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Long-Term Human-Robot Interaction: The Personal Exploration Rover and Museum Docents

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journal contribution
posted on 01.07.2005, 00:00 by Kristen Stubbs, Debra Bernstein, Kevin Crowley, Illah Nourbakhsh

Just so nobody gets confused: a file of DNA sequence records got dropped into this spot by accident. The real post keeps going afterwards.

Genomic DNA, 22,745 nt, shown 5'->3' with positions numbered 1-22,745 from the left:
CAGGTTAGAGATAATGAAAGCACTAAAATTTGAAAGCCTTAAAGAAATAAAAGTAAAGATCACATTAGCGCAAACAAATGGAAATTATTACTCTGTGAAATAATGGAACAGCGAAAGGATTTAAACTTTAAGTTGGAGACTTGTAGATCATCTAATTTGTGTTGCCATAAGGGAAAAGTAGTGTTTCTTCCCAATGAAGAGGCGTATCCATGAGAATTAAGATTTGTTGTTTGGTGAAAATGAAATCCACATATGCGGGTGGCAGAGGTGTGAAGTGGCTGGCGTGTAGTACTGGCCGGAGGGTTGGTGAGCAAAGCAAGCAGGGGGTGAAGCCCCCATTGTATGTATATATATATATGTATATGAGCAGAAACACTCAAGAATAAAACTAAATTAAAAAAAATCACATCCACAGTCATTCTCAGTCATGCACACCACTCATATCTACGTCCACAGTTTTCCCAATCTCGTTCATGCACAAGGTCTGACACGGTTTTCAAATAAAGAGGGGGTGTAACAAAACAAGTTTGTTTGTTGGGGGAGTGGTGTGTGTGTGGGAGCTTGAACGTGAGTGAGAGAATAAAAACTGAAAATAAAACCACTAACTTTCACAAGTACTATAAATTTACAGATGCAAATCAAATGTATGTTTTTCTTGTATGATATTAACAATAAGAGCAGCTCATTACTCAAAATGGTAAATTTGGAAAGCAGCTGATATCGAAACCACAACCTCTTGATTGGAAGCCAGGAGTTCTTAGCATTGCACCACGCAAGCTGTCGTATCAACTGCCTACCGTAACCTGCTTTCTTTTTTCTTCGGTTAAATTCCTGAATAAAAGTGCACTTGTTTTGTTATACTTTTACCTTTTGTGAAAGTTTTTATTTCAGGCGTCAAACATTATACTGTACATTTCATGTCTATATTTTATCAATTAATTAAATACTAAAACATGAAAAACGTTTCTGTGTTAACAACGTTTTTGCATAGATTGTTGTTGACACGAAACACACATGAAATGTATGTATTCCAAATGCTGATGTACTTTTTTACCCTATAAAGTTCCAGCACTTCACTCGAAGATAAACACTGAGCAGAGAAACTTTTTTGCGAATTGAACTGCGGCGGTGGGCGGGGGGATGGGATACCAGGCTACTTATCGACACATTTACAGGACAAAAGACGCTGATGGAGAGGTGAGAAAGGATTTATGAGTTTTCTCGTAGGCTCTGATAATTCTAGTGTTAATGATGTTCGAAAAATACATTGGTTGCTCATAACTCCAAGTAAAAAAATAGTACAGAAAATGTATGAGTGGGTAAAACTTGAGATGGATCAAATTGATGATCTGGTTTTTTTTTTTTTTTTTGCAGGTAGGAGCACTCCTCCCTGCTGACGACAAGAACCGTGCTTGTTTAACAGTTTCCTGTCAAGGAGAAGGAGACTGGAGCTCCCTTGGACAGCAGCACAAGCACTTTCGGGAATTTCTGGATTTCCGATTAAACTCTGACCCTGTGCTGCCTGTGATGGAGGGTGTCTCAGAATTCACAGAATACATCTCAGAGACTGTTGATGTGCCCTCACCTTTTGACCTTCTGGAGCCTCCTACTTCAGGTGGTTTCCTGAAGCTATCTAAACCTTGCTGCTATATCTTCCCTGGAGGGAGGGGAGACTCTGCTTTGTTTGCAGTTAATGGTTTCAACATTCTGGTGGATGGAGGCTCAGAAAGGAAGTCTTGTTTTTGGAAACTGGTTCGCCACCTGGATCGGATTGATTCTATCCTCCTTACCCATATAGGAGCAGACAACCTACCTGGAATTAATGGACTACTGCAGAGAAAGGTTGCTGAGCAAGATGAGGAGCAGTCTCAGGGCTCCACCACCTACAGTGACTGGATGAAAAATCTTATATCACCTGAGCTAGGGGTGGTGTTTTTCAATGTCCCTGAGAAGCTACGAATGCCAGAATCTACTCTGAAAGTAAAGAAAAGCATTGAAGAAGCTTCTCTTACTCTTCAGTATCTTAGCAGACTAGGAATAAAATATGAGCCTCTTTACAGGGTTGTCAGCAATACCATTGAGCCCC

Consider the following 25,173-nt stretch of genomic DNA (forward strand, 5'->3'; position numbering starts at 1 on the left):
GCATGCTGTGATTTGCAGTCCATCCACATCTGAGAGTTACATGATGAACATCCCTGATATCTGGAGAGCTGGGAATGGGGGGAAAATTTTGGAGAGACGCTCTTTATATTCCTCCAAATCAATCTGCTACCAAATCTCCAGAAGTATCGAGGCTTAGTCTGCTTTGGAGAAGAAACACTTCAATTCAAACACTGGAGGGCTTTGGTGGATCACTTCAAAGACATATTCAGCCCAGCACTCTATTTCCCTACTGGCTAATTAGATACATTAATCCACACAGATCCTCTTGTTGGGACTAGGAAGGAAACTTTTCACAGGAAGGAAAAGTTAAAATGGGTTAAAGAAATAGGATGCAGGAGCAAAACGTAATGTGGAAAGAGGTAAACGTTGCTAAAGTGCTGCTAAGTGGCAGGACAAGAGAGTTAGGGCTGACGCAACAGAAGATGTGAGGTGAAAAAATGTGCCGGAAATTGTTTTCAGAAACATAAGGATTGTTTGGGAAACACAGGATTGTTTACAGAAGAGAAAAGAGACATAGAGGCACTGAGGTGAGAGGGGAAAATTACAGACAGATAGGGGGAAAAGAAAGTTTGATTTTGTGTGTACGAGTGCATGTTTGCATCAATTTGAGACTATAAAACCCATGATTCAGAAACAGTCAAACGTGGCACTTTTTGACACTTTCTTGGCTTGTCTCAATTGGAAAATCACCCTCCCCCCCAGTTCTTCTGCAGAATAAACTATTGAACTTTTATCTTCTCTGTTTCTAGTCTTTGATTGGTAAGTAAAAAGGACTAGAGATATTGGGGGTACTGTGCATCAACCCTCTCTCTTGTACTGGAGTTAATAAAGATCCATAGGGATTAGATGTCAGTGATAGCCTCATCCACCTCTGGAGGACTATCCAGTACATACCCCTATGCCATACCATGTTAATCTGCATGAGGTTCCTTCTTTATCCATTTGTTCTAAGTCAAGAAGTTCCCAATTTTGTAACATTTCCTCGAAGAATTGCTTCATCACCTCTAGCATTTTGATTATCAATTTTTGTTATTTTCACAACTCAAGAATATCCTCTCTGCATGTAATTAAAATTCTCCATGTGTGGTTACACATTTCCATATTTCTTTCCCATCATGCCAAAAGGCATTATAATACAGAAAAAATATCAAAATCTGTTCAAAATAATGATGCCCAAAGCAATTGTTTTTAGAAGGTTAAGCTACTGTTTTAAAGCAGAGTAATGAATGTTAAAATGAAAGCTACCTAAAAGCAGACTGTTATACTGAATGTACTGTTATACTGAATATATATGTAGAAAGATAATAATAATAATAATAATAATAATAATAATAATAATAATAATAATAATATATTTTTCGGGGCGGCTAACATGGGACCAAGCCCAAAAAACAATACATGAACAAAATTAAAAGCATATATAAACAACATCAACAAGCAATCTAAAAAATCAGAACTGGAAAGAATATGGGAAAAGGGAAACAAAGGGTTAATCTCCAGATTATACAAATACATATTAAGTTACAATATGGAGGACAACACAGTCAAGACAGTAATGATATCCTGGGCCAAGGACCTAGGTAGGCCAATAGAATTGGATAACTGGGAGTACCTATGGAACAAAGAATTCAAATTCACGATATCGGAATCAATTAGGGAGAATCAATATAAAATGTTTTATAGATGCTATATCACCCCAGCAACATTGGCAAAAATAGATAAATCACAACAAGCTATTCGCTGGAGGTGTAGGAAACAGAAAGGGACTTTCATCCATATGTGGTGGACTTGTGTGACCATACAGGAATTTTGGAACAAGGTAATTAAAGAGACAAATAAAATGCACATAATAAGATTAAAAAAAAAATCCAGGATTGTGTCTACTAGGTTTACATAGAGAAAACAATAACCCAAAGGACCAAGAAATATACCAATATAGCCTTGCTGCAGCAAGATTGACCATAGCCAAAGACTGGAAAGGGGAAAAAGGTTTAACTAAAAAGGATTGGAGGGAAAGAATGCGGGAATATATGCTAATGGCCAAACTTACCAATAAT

As an increasing number of robots have been designed to interact with people on a regular basis, research into human-robot interaction has become more widespread. At the same time, little work has been done on the problem of longterm human-robot interaction, in which a human uses a robot for a period of weeks or months. As people spend more time with a robot, it is expected that how they make sense of the robot - their ?ognitive model?of it - may change over time. In order to identify factors that will be critical to the future development of a quantitative cognitive model of long-term human-robot interaction, a study was conducted involving the Personal Exploration Rover (PER) museum exhibit and the museum employees responsible for it. Results of the study suggest that these critical factors include how people experience successes and failures with the robot (as opposed to how they understand its capabilities) and how people anthropomorphize the robot and talk about anthropomorphization.